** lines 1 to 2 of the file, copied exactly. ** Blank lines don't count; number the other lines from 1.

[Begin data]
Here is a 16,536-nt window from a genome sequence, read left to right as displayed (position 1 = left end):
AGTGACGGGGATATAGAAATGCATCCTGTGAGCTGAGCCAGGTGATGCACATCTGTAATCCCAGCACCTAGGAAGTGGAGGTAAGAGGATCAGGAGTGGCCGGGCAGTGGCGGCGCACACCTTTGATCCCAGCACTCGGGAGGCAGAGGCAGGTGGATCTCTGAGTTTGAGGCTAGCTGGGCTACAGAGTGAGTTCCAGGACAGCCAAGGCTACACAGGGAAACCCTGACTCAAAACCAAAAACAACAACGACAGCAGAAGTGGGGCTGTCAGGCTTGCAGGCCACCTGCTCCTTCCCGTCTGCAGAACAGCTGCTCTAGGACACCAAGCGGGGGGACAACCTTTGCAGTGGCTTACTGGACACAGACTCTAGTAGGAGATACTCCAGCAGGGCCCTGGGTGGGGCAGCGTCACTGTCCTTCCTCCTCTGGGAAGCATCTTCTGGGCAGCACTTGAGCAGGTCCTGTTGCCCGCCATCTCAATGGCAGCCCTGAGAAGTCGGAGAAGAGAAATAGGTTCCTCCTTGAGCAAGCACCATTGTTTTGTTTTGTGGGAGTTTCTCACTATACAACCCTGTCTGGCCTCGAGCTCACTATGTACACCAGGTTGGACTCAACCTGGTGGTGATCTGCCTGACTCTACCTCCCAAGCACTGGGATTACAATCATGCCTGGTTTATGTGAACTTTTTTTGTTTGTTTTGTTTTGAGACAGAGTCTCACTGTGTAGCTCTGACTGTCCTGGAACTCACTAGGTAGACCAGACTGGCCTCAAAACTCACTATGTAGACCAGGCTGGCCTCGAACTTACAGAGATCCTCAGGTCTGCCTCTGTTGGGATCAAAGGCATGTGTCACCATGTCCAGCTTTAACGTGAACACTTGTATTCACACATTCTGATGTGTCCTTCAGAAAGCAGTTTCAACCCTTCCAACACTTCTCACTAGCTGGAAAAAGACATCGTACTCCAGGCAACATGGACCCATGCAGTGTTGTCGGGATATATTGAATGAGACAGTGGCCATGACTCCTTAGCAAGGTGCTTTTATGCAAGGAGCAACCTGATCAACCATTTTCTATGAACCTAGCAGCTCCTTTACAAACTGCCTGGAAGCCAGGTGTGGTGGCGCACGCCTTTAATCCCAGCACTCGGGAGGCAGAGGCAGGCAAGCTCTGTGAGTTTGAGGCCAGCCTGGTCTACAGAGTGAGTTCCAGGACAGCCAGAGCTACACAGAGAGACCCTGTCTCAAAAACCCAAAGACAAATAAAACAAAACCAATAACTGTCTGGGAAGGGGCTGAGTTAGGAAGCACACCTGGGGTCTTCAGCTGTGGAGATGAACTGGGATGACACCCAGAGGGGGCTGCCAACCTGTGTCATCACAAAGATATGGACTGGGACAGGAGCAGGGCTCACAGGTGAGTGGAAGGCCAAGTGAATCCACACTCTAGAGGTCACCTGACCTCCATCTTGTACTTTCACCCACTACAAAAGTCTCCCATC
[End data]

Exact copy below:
Here is a 16,536-nt window from a genome sequence, read left to right as displayed (position 1 = left end):
AGTGACGGGGATATAGAAATGCATCCTGTGAGCTGAGCCAGGTGATGCACATCTGTAATCCCAGCACCTAGGAAGTGGAGGTAAGAGGATCAGGAGTGGCCGGGCAGTGGCGGCGCACACCTTTGATCCCAGCACTCGGGAGGCAGAGGCAGGTGGATCTCTGAGTTTGAGGCTAGCTGGGCTACAGAGTGAGTTCCAGGACAGCCAAGGCTACACAGGGAAACCCTGACTCAAAACCAAAAACAACAACGACAGCAGAAGTGGGGCTGTCAGGCTTGCAGGCCACCTGCTCCTTCCCGTCTGCAGAACAGCTGCTCTAGGACACCAAGCGGGGGGACAACCTTTGCAGTGGCTTACTGGACACAGACTCTAGTAGGAGATACTCCAGCAGGGCCCTGGGTGGGGCAGCGTCACTGTCCTTCCTCCTCTGGGAAGCATCTTCTGGGCAGCACTTGAGCAGGTCCTGTTGCCCGCCATCTCAATGGCAGCCCTGAGAAGTCGGAGAAGAGAAATAGGTTCCTCCTTGAGCAAGCACCATTGTTTTGTTTTGTGGGAGTTTCTCACTATACAACCCTGTCTGGCCTCGAGCTCACTATGTACACCAGGTTGGACTCAACCTGGTGGTGATCTGCCTGACTCTACCTCCCAAGCACTGGGATTACAATCATGCCTGGTTTATGTGAACTTTTTTTGTTTGTTTTGTTTTGAGACAGAGTCTCACTGTGTAGCTCTGACTGTCCTGGAACTCACTAGGTAGACCAGACTGGCCTCAAAACTCACTATGTAGACCAGGCTGGCCTCGAACTTACAGAGATCCTCAGGTCTGCCTCTGTTGGGATCAAAGGCATGTGTCACCATGTCCAGCTTTAACGTGAACACTTGTATTCACACATTCTGATGTGTCCTTCAGAAAGCAGTTTCAACCCTTCCAACACTTCTCACTAGCTGGAAAAAGACATCGTACTCCAGGCAACATGGACCCATGCAGTGTTGTCGGGATATATTGAATGAGACAGTGGCCATGACTCCTTAGCAAGGTGCTTTTATGCAAGGAGCAACCTGATCAACCATTTTCTATGAACCTAGCAGCTCCTTTACAAACTGCCTGGAAGCCAGGTGTGGTGGCGCACGCCTTTAATCCCAGCACTCGGGAGGCAGAGGCAGGCAAGCTCTGTGAGTTTGAGGCCAGCCTGGTCTACAGAGTGAGTTCCAGGACAGCCAGAGCTACACAGAGAGACCCTGTCTCAAAAACCCAAAGACAAATAAAACAAAACCAATAACTGTCTGGGAAGGGGCTGAGTTAGGAAGCACACCTGGGGTCTTCAGCTGTGGAGATGAACTGGGATGACACCCAGAGGGGGCTGCCAACCTGTGTCATCACAAAGATATGGACTGGGACAGGAGCAGGGCTCACAGGTGAGTGGAAGGCCAAGTGAATCCACACTCTAGAGGTCACCTGACCTCCATCTTGTACTTTCACCCACTACAAAAGTCTCCCATC